Supporting Information

Video S1.

Differentiation of Grp94 WT ESCs into cardiomyocyte-like cells. Grp94+/+ embryonic stem cells (ESCs) were able to differentiate into cardiomyocyte-like cells indicated by the presence of beating foci in embryoid bodies (EBs). However, beating foci were not observed in EBs derived from Grp94−/− ESCs.

https://doi.org/10.1371/journal.pone.0010852.s001

(4.53 MB MOV)

Acknowledgments

We thank Dr. Robert Maxson for generous supply of the lambda fix library for screening of the Grp94 genomic clones. We thank Risheng Ye and members of the Lee and Maxson labs for assistance and helpful discussions and the Transgenic Mouse Core Facility of the USC Norris Cancer Center for generating the mutant mice.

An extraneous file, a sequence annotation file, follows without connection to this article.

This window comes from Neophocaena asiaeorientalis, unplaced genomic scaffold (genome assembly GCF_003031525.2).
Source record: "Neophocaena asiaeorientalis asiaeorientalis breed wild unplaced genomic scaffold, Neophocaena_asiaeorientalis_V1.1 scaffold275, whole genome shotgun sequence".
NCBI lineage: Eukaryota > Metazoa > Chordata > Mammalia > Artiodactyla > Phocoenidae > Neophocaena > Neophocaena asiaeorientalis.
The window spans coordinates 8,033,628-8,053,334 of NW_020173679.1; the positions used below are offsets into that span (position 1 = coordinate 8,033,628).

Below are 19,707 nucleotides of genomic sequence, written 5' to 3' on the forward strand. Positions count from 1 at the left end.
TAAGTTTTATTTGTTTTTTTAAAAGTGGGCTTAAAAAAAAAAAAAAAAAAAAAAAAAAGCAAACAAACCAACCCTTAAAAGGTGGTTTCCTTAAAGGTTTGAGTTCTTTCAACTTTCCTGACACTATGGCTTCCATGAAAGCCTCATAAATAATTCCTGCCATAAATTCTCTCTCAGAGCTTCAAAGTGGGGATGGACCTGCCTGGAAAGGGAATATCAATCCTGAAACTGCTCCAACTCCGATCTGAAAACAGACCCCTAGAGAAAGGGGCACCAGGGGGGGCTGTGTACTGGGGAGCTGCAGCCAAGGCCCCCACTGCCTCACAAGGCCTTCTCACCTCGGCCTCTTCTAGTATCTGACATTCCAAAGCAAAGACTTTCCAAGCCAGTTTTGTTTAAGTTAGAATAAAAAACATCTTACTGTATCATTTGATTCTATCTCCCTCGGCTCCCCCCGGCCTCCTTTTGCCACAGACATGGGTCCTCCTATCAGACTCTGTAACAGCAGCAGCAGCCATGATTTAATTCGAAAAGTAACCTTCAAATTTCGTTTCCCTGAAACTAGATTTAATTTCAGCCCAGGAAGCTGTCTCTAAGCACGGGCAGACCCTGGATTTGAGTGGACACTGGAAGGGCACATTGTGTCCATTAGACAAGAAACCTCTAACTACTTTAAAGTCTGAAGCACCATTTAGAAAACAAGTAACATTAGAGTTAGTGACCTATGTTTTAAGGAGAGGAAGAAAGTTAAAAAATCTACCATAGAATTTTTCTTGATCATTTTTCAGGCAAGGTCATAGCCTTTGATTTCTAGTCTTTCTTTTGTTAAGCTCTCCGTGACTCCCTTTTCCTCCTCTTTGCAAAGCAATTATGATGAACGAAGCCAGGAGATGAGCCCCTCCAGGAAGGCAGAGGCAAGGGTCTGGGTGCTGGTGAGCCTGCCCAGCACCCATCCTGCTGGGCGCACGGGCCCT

Author Contributions

Conceived and designed the experiments: CM MW ASL. Performed the experiments: CM MW BL SW DD RW. Analyzed the data: CM MW BL SW RW ASL. Contributed reagents/materials/analysis tools: CM SR. Wrote the paper: CM MW ASL.